“Our intention in writing this letter is in no way to invalidate any of Letitia’s experience,” the statement reads. “We strongly support and identify with Letitia’s fight for equality ... The majority of us are students of color, from multi-ethnic backgrounds, who very much relate to Letitia’s frustration with systemic oppression that is part of the fabric of this country. We do not want to discredit her narrative. However, we feel it is important and our obligation to share our impression of Wednesday’s events to provide a fair representation of the situation.”
Below is an excerpt from the students’ statement detailing how the conversation in question happened (scroll below to read the letter in full):
Letitia stood up to give her speech. Before she began, our professor asked Letitia if she would wear “those shorts” to her actual presentation on Saturday. Our professor regularly asks all of the students, male and female, such questions to clarify appropriate attire for public speaking. Our professor went on to say that what you wear and how you present yourself make a statement. She noted that if you were to wear jean shorts to your thesis presentation, that is a statement. Her focus on attire was a means of noting the importance of professionalism in certain public speaking situations.
Our professor acknowledged the discomfort of speaking overtly about attire and perception, especially for women, and encouraged us to share our thoughts and opinions. Students began discussing their beliefs on the matter. Letitia became visibly upset by our professor’s earlier comments, and after one male international student’s comment (mentioned in her post), she left the room. From the initial comments to Letitia’s exit, only a few minutes had passed, and many people were speaking at once. Tensions were high, and neither our professor nor Letitia was able to adequately defend her position.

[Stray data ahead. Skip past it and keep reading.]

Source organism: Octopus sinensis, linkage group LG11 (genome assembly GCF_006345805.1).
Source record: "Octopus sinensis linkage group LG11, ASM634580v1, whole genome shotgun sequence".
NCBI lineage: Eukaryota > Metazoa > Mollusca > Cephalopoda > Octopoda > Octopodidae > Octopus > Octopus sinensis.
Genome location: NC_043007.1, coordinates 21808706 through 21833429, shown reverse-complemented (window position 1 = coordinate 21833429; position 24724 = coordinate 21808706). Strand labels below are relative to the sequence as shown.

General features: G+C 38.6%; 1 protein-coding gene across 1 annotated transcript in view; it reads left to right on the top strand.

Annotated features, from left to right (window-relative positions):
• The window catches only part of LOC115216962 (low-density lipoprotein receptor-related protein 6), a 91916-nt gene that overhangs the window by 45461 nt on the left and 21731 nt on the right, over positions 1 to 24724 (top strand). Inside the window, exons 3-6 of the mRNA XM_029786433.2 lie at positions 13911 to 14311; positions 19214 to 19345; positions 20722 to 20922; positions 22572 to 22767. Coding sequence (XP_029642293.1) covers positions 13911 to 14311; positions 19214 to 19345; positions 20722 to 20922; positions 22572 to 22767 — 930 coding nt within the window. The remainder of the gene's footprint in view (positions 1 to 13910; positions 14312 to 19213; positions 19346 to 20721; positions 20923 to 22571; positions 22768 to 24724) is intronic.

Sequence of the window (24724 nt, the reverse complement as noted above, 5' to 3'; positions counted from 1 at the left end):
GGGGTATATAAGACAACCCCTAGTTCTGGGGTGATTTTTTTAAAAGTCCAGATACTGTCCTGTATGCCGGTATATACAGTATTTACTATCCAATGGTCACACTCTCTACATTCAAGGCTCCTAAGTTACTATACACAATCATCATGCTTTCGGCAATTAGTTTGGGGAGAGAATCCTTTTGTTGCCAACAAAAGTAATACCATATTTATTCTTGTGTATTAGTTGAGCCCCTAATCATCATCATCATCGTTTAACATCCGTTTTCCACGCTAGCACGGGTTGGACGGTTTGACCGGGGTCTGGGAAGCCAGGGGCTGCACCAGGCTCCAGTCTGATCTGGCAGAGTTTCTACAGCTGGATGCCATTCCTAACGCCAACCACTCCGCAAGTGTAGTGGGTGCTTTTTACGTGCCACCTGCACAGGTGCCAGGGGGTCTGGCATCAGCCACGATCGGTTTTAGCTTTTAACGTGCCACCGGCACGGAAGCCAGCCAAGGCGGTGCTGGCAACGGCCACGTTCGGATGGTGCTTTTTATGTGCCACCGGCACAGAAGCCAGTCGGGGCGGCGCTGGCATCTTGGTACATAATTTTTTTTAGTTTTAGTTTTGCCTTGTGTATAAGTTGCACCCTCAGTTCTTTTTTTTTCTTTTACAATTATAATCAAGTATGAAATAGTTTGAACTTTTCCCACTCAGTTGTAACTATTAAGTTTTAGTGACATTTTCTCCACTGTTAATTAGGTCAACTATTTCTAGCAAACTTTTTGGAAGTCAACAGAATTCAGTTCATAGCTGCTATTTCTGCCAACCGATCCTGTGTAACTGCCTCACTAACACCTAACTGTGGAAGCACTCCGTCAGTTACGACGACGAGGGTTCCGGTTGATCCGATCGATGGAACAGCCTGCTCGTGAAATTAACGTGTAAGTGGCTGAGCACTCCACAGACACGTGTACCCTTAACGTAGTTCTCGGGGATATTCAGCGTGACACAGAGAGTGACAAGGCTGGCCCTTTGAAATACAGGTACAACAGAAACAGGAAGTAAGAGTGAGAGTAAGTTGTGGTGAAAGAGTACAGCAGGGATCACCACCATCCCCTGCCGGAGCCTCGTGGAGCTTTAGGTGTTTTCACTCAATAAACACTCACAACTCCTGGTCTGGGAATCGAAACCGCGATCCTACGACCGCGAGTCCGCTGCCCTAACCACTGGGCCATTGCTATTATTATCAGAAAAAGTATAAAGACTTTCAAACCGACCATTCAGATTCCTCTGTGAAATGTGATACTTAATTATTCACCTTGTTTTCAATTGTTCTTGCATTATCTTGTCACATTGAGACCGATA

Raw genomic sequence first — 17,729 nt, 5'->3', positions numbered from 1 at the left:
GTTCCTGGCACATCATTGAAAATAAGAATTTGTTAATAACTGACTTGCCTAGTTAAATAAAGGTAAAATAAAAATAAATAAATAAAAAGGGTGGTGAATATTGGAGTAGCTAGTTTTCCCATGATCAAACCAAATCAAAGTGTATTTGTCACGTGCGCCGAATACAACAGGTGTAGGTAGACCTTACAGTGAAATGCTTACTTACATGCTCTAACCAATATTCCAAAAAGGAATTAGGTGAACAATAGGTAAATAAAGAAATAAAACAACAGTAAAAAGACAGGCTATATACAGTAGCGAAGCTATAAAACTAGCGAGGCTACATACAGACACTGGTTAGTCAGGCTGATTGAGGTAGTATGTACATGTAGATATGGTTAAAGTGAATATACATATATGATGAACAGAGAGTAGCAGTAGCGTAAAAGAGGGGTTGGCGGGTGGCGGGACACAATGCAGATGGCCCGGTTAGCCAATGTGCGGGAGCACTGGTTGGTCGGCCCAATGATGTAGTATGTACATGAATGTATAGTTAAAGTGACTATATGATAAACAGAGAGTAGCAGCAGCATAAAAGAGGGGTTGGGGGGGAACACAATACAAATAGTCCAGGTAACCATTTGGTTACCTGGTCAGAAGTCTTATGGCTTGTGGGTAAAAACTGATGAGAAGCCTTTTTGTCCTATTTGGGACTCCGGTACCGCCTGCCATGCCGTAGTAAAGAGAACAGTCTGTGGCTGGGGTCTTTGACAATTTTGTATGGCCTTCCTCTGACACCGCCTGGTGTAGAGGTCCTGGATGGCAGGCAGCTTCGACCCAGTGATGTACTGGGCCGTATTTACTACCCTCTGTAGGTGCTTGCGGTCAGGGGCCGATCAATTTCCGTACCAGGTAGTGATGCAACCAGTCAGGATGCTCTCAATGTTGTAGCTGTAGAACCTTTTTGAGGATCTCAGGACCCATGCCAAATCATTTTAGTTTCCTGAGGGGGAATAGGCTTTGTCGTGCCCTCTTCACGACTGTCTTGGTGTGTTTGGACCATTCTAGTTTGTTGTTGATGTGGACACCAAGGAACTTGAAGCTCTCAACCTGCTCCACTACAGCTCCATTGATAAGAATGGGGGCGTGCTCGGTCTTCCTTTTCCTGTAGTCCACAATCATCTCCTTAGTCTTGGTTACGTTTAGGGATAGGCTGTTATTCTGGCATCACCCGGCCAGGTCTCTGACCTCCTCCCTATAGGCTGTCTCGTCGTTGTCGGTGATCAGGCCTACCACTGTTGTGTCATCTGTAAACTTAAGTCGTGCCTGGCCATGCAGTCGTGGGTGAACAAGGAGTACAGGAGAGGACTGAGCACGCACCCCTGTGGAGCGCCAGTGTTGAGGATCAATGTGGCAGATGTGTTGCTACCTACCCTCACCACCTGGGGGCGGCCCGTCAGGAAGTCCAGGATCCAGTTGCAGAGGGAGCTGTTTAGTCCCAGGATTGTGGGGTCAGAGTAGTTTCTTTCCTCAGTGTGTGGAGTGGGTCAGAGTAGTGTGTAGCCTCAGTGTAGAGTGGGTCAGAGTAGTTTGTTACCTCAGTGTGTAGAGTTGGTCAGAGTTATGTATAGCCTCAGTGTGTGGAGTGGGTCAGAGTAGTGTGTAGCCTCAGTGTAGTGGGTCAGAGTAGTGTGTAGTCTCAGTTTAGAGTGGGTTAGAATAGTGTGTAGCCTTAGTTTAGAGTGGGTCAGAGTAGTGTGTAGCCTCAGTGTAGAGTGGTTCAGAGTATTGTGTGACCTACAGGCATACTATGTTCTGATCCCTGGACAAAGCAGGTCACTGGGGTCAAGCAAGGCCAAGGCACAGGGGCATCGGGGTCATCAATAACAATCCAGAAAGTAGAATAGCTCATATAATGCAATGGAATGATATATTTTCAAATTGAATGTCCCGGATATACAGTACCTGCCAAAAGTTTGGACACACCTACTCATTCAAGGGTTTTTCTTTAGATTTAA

After Letitia left, our professor listened and agreed with many of the student’s comments and criticisms. She wholeheartedly agreed that her initial comment was about professionalism rather than the “male gaze” mentioned in the student discussion. She also apologized for her choice of words, acknowledging that the notion of “short shorts” on women carries a lot of cultural and political baggage. Unfortunately, because Letitia was not in the room, she was not able to hear these comments, and we believe this contributed to the miscommunication.
Maggor was unable to provide additional comment at press time, and Chai has not responded to a request for comment.
In her original Facebook post, Chai wrote why she chose to protest Maggor’s comments and the larger issue of policing people’s bodies.
“This is for every Asian woman who was told to speak up lest others think she’s submissive,” she wrote. “This is for every POC man who was told to pull his pants to be taken seriously, and every POC woman who was asked to straighten her hair to seem intelligent. This is for every gay friend who was told to dress more ‘straight’ so that others didn’t feel weird around him/her/them. This is for us.”
Read the full statement from 11 of the other 13 students in Chai’s class below.
Head over to The Cornell Sun to read more about this story.